It's roughly 40 bucks today going to $50. And that's a very good price signal to encourage emitters, to build CCUS facilities. Because, effectively you think about it, you either, as emitter you either pay that carbon tax or you go out and build a carbon facility, or find ways to bate carbon to mitigate a future rising cost curve. Anecdotally, what we've heard is you need probably $70 to $80 a ton for CCUS to happen, and another 20-30 bucks for the infrastructure to occur. And, so that, 170 is really a good signal to be a catalyst for CCUS development. And, the last thing I'd say on this, this point here is, and this is really our view is, I think the industry wants or has to want it to happen.

Ben:

And, they need to work together, the emitters, the timing of carbon abatement, they want to move forward with this. Whether it's improving your ESG profile, whether it's a different view, and where carbon taxes are going to go, you really need industry to get together, particularly the oil sands companies to want this to happen in a much quicker pace. And, to meet those goals, the 2030 goals or 50 goals that Doug mentioned earlier in the government commentary, you need the infrastructure companies involved in a big way. We think there's pipeline infrastructure in the ground, you can utilize, there's lower cost of capital then emitters to keep that overall cost lower over time.

Camilla Sutton:

So, Ben, can you drill down a little bit and tell us what this means for Canadian pipe infrastructure investment?

Ben:

It's a really interesting question. And, we go back to the title reference, the 10 billion plus figure. Bottom line, it's going to be a huge number. I mean, we put a plus sign after that to more signal that this is really initial calculation, we think. And, even at 10 billion is going to be a huge impact or CapEx requirement. And, that number to be clear, that's only for the infrastructure, not including the CCUS facility themselves. And, I want to maybe take a step back, and Doug mentioned the emissions in Canada currently... If you were to look at Alberta specifically, we're seeing a greenhouse gas emissions CO2 of almost 275 mega tons, annually a year. And you've may have heard out there that each one mega ton is about a billion of CapEx need across the entire CCUS value chain.

Ben:

So, that's almost a $300 billion CapEx opportunity across the entire value chain, which is almost equivalent to how much is being spent in renewables globally, each year. And, so it's a huge number to really think about and consider. Realistically, not all of that's going to go away, that's basically all emissions going away in Alberta. And, just as importantly, not all of it will be mitigated through carbon capture. That's probably more limited to the oil sands companies, and that number's around 70 mega tons a year. So, you're going from 265 billion to 300 as a starting point down to 70 billion or so, you just restrict oil sands. And, out of that number, we've calculated about 10 billion just for the infrastructure investment alone. And, I'm not going to stop there, because it's also important to highlight that what we're seeing with the newer CCS projects being proposed, as hydrogen being built on.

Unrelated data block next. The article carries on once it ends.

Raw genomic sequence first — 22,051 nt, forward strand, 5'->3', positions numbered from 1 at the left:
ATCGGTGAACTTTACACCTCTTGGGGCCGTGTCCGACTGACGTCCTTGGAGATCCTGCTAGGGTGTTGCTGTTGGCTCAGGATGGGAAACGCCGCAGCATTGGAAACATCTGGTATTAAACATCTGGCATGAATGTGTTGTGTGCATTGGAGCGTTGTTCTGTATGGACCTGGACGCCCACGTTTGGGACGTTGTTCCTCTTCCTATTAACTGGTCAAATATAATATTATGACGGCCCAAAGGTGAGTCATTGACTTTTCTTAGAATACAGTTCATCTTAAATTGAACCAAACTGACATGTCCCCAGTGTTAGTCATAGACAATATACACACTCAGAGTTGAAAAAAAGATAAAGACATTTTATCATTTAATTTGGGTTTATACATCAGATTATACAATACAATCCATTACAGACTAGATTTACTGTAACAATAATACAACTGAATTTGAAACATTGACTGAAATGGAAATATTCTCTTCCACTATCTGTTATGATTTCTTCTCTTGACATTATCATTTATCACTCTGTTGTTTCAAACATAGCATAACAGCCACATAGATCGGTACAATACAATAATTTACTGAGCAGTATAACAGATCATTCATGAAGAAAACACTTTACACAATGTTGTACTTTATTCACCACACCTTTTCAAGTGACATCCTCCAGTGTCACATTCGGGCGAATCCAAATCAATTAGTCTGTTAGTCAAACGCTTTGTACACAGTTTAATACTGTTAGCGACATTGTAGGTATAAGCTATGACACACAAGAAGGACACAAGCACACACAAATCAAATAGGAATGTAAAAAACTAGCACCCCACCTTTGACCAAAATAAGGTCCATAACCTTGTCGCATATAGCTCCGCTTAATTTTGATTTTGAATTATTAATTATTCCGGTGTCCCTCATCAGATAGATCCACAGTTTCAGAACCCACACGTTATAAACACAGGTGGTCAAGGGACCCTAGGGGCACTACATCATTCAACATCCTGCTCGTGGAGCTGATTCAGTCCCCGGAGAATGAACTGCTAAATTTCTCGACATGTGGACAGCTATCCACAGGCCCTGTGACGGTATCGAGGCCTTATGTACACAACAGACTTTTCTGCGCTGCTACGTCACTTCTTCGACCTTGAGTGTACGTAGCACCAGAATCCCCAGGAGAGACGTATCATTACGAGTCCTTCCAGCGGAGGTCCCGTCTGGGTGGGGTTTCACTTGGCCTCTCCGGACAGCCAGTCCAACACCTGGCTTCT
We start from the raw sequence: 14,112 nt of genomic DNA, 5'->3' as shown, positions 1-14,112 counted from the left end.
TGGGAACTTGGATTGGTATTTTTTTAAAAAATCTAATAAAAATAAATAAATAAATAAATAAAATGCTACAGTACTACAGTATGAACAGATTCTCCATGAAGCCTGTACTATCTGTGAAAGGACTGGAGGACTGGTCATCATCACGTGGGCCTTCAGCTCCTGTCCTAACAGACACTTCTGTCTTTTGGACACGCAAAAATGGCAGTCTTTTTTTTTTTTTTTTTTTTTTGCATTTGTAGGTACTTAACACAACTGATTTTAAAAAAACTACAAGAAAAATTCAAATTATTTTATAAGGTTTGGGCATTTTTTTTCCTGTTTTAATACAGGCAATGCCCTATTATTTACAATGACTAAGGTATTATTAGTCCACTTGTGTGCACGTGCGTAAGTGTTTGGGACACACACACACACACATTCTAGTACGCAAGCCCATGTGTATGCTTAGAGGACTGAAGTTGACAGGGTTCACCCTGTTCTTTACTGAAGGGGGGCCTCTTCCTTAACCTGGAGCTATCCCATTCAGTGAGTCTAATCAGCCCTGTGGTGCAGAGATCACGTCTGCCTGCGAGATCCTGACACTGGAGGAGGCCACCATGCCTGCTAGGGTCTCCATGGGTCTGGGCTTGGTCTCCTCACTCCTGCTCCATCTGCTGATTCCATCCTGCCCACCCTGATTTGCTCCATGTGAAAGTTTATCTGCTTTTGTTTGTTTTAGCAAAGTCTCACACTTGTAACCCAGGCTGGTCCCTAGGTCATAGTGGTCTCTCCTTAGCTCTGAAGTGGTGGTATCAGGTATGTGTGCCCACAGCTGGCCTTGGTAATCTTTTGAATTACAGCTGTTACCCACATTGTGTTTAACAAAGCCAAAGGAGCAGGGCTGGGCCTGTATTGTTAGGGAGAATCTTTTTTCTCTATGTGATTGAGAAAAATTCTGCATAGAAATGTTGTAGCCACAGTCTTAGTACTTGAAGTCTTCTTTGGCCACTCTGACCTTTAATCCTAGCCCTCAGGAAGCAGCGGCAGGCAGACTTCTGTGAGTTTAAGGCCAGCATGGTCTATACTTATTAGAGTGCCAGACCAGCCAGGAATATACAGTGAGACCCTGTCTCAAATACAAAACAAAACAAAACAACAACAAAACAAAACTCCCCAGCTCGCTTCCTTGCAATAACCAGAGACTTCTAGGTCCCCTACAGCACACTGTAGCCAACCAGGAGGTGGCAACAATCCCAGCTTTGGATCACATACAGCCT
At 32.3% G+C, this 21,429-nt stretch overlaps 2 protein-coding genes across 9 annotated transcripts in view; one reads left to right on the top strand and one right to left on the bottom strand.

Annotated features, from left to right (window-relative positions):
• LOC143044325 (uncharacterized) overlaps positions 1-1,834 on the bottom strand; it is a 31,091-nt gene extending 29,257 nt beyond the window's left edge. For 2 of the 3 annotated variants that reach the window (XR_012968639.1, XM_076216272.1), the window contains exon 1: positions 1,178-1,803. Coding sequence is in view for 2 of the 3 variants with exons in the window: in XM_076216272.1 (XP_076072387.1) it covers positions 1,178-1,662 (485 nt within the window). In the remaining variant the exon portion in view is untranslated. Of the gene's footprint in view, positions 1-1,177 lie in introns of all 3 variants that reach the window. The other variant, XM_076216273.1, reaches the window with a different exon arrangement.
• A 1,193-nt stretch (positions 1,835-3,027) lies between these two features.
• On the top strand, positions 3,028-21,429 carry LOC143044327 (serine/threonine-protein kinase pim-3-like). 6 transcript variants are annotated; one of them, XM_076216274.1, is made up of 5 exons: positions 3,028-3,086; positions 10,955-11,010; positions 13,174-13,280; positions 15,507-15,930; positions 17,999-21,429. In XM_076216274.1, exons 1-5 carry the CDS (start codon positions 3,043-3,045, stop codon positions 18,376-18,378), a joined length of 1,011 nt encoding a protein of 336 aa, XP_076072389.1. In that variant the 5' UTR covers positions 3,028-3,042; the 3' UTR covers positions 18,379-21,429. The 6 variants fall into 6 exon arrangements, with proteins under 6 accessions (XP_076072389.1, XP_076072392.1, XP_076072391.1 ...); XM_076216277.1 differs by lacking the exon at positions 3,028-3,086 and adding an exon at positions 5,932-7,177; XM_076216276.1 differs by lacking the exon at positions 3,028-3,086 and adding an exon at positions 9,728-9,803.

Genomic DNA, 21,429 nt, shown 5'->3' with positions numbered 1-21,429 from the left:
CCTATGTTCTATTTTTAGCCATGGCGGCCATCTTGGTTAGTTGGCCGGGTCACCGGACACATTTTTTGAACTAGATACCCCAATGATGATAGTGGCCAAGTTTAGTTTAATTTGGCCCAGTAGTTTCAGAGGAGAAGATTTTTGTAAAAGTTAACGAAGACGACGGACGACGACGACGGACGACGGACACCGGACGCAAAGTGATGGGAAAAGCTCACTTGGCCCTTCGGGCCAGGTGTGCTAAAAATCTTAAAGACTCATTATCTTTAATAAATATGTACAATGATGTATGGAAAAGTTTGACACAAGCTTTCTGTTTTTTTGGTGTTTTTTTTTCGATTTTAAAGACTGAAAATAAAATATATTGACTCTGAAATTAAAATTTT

Ben:

And, I really think the government of Canada trying to push carbon infrastructure and CCUS, will enable the hydrogen industry. And, that's probably going to be an even bigger market than we're seeing on the CCUS side. On top of all of that, and you can see I'm really excited about this opportunity for a coverage is, you're going to need power generation, to the parities facilities. The Alberta economy will lift as well. So, we see this really more beneficially directly for the pipeline names, but also benefiting most of all of our energy infrastructure names that are doing business in Canada, in Alberta specifically.

Camilla Sutton:

So, you've hinted at it a bit here, Ben, but how does it really impact some of the stocks that you cover?

Ben:

In a report, we flagged a couple of projects that have already been developed, so I think this is real, it's happening. This isn't a hydrogen situation where we'll maybe we'll see it happen by 2030, there's a lot of activity going on. But, more specifically, if you were to think about direct impacts, it's going to be all the pipeline names, more specifically the large cap names, and we've seen TC Energy Pembina announce, Alberta carbon grid. We think it's a really interesting proposal because what we're learning here is for this to be effective... Because this is a causation or reduction scenario rather than increasing widgets or increasing EBITDA, is a cost structure is going to be quite important. You have the government support, but you want low cost infrastructure. And, we think the pipeline names are well positioned for that because they have existing steel in the ground.

Ben: